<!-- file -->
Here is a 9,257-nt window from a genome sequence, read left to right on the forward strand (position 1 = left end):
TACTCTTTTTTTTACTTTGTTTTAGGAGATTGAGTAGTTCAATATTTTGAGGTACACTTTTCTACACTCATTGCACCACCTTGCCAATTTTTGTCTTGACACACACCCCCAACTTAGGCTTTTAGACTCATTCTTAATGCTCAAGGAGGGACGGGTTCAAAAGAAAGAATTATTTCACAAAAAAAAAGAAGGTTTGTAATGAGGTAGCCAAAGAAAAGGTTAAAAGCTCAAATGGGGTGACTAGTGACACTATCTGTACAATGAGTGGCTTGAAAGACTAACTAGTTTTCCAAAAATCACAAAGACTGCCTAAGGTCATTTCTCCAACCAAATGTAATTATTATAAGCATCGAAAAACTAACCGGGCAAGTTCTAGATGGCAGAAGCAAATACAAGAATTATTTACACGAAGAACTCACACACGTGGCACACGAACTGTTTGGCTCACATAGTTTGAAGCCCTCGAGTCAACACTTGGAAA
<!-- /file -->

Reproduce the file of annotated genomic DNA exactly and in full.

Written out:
Here is a 9,257-nt window from a genome sequence, read left to right on the forward strand (position 1 = left end):
TACTCTTTTTTTTACTTTGTTTTAGGAGATTGAGTAGTTCAATATTTTGAGGTACACTTTTCTACACTCATTGCACCACCTTGCCAATTTTTGTCTTGACACACACCCCCAACTTAGGCTTTTAGACTCATTCTTAATGCTCAAGGAGGGACGGGTTCAAAAGAAAGAATTATTTCACAAAAAAAAAGAAGGTTTGTAATGAGGTAGCCAAAGAAAAGGTTAAAAGCTCAAATGGGGTGACTAGTGACACTATCTGTACAATGAGTGGCTTGAAAGACTAACTAGTTTTCCAAAAATCACAAAGACTGCCTAAGGTCATTTCTCCAACCAAATGTAATTATTATAAGCATCGAAAAACTAACCGGGCAAGTTCTAGATGGCAGAAGCAAATACAAGAATTATTTACACGAAGAACTCACACACGTGGCACACGAACTGTTTGGCTCACATAGTTTGAAGCCCTCGAGTCAACACTTGGAAA